using Expectation-Maximization (EM) algorithm

20
Tracking Moving Objects, example
21
Geo-location
  • Video Surveillance system must also determine the
    geodetic coordinates of objects within the
    cameras field of view
  • More precise geo-locations can be estimated by
    aligning video frames to calibrated reference
    images

22
Enhanced Visualization
  • Challenging aspect of aerial video surveillance
    is formatting video imagery for effective
    presentation to an operator
  • The soda straw view makes direct observation
    tedious and disorienting

23
Mosaic-Based Display
  • Display de-couples the observers display from
    the camera
  • Operator may scroll or zoom to examine one region
    of the mosaic even as the camera is updating
    another region of the mosaic

24
Elements of Mosaic Display
camera
Pyramid merge
warp
merge
ED
Estimate displacement
Update window
Operators display
Image accumulating memory
25
Camera Input
26
Mosaic Generation, 1
27
Mosaic Generation, 2
28
Psuedo codes of main algorithm 5
read(base_image) read(unregistered_image)
base_imageexpand(base_image) confirm three
pairs of matched points between base_image and
unregistered_image calculate initial matrix
M Apply Levenberg-Marquardt minimization to
update M M inverse(M) Resample and apply
blending function to render the mosaics
29
Homogeneous Coordinates
Using homogeneous coordinates, we can describe
the class of 2D planar projective transformations
using matrix multiplication 4
30
Rigid Transformation
The same hierarchy of transformations exists in
3D. Rigid (Euclidean) transformation where R is a
3 3 orthonormal rotation matrix and t is a 3D
translation vector.
31
Viewing Matrix
The 34 viewing matrix
projects 3D points through the origin onto a 2D
projection plane a distance f along the z axis.
32
Combined Equations
The combined equations projecting a 3D world
coordinate p (x, y, z, w) onto a 2D screen
location u (x', y', w') can thus be written as
where P is a 3 4 camera matrix. This equation
is valid even if the camera calibration
parameters and/or the camera orientation are
unknown.
33
Local Image Registration, 1
  • How do we compute the transformations relating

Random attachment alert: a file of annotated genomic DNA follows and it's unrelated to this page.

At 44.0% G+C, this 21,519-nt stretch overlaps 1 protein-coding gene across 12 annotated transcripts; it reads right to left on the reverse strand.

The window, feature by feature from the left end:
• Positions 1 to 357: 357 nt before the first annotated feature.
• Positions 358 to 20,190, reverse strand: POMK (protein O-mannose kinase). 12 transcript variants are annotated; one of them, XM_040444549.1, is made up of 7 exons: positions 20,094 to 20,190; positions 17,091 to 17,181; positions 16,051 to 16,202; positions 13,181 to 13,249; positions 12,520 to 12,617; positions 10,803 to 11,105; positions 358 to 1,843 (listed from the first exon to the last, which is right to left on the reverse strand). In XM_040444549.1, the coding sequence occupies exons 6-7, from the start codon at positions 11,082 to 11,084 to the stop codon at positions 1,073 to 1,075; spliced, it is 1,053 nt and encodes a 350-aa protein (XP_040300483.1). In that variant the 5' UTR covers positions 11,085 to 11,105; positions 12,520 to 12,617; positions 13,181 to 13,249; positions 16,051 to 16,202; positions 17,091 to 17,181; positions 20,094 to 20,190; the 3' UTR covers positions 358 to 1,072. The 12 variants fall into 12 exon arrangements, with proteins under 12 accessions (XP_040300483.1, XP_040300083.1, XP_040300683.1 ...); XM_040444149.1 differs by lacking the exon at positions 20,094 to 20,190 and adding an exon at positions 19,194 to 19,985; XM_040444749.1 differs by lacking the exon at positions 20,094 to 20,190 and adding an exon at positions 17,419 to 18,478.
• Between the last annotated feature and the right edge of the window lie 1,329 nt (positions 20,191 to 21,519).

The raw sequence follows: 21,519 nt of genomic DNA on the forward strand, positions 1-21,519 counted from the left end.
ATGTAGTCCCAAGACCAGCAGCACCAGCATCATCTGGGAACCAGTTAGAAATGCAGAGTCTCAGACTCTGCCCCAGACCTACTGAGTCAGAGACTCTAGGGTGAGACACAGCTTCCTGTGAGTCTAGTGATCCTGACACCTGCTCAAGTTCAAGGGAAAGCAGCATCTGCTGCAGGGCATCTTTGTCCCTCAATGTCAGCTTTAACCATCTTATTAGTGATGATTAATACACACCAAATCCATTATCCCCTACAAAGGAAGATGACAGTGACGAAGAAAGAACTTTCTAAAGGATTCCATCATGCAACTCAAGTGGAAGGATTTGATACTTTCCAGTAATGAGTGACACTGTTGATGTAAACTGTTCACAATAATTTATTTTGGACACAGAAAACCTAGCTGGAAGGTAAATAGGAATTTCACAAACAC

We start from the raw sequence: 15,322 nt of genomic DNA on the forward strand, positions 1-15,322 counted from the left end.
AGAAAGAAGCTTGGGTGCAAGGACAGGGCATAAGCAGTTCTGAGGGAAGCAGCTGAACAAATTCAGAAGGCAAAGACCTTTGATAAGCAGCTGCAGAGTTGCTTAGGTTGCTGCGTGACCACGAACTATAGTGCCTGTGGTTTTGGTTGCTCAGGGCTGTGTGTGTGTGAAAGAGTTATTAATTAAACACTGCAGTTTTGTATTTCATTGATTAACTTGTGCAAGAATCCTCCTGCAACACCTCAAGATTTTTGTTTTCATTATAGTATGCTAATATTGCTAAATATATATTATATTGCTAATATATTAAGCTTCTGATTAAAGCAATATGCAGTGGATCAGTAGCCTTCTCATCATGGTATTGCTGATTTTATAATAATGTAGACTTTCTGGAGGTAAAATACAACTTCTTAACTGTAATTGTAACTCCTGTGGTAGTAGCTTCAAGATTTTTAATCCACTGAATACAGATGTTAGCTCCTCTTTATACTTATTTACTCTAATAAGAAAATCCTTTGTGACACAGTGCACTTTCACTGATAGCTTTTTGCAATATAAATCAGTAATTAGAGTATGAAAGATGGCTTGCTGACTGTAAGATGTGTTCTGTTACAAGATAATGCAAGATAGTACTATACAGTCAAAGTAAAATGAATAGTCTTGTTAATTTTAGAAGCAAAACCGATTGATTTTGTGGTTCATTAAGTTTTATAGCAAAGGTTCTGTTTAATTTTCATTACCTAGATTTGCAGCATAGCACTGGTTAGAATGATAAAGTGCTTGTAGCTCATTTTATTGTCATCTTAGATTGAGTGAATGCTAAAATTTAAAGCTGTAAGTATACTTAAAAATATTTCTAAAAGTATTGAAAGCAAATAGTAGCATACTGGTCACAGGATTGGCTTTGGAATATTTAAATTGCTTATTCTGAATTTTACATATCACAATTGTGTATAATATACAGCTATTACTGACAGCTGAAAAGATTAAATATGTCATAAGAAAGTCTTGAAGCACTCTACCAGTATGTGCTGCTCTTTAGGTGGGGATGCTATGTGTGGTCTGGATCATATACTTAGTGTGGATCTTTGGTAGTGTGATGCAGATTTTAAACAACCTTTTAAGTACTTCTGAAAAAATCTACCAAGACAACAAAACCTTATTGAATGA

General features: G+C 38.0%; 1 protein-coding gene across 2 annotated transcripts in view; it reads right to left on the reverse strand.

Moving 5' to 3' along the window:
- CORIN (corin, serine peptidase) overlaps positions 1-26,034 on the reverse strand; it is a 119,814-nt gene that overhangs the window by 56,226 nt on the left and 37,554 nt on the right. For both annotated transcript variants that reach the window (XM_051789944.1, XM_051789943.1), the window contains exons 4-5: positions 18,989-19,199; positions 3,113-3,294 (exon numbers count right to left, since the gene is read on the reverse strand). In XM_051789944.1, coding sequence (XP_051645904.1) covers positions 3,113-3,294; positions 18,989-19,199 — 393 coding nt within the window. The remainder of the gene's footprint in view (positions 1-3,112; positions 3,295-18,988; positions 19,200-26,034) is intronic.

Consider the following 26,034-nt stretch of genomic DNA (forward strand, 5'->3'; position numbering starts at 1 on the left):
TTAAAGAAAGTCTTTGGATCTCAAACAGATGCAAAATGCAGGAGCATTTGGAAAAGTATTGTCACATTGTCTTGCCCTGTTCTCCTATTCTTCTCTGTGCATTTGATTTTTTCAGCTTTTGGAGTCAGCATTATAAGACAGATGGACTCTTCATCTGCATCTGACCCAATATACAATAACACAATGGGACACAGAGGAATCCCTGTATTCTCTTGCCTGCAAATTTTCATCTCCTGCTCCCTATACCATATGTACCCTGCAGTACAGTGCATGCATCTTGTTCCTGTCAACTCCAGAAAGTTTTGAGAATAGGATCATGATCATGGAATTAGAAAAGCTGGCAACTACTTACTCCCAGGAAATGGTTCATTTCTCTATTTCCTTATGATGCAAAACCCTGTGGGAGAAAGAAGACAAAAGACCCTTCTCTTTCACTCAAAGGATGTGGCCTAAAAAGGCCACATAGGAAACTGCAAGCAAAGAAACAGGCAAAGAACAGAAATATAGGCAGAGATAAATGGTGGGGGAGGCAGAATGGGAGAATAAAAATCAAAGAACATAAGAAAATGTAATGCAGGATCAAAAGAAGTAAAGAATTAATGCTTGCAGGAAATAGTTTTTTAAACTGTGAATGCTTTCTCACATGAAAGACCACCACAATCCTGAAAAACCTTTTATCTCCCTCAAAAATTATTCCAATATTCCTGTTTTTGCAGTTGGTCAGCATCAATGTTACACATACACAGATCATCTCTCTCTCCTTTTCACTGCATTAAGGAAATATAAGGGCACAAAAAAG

the various scene pieces so that we can paste
    them together?
  • We could manually identify four or more
    corresponding points between the two views
  • Manual approaches are too tedious to be useful

34
Local Image Registration, 2
  • This has the advantages of not requiring any
    easily identifiable feature points and of being
    statistically optimal, that is, giving the
    maximum likelihood estimate once we are in the
    vicinity of the true solution.

Rewrite our 2D transformations
35
Minimizes Intensity Errors
Technique minimizes the sum of the squared
intensity errors. Over all corresponding pairs of
pixels i inside both images I(x, y) and I(x,
y). Pixels that are mapped outside image
boundaries do not contribute.
36
Minimization
To perform the minimization, we use the
Levenberg-Marquardt iterative nonlinear
minimization algorithm. This algorithm requires
computation of the partial derivatives of ei with
respect to the unknown motion parameters m 0 ...
m 7 .
37
Complete Registration Algorithm Step 1 4
38
Complete Registration Algorithm Steps 2-4
39
Bryce Canyon Mosaic
40
Wall Frame, example
41
Conclusion
  • The techniques presented here automatically
    register video frames into 2D and partial 3D
    scene models.
  • Video mosaics and related techniques will enable
    an even more exciting range of interactive
    computer graphics, telepresence, and virtual
    reality applications.

42
References
1 Automatic Panoramic Image Construction
Yap-Peng Tan, Sanjeev R. Kulkarni and Peter J.
Ramadge Princeton University, Department of
Electrical Engineering
2 Chapter 2 by Rakesh Kumar Aerial Video
Survelliance and Exploitation
3 A Multiresolution Spline With Application to
Image Mosaics PETER J. BURT and EDWARD H.
ADELSON RCA David Sarnoff Research Center
43
References
4 Richard Szeliski. Video mosaics for virtual
environments. IEEE Computer Graphics and
Applications, 16(2)22--30, March 1996
5 Jingbin Wang, Boston University
CS580Advanced Graphics Project 1 Image Mosaics